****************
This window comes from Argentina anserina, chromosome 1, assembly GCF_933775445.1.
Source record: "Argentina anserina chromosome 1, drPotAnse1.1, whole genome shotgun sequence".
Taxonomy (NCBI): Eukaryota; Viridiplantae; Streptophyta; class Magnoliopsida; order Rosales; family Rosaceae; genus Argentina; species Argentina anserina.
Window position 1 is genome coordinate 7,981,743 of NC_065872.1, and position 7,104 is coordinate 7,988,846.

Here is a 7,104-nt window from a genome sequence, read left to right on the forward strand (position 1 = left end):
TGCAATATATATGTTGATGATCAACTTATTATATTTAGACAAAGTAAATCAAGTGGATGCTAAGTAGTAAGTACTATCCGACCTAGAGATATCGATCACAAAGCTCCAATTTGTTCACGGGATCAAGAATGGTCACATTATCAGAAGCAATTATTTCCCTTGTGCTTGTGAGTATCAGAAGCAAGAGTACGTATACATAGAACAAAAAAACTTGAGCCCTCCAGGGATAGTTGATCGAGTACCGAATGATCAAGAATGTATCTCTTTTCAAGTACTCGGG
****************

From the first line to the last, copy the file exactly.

This window comes from Argentina anserina, chromosome 1, assembly GCF_933775445.1.
Source record: "Argentina anserina chromosome 1, drPotAnse1.1, whole genome shotgun sequence".
Taxonomy (NCBI): Eukaryota; Viridiplantae; Streptophyta; class Magnoliopsida; order Rosales; family Rosaceae; genus Argentina; species Argentina anserina.
Window position 1 is genome coordinate 7,981,743 of NC_065872.1, and position 7,104 is coordinate 7,988,846.

Here is a 7,104-nt window from a genome sequence, read left to right on the forward strand (position 1 = left end):
TGCAATATATATGTTGATGATCAACTTATTATATTTAGACAAAGTAAATCAAGTGGATGCTAAGTAGTAAGTACTATCCGACCTAGAGATATCGATCACAAAGCTCCAATTTGTTCACGGGATCAAGAATGGTCACATTATCAGAAGCAATTATTTCCCTTGTGCTTGTGAGTATCAGAAGCAAGAGTACGTATACATAGAACAAAAAAACTTGAGCCCTCCAGGGATAGTTGATCGAGTACCGAATGATCAAGAATGTATCTCTTTTCAAGTACTCGGG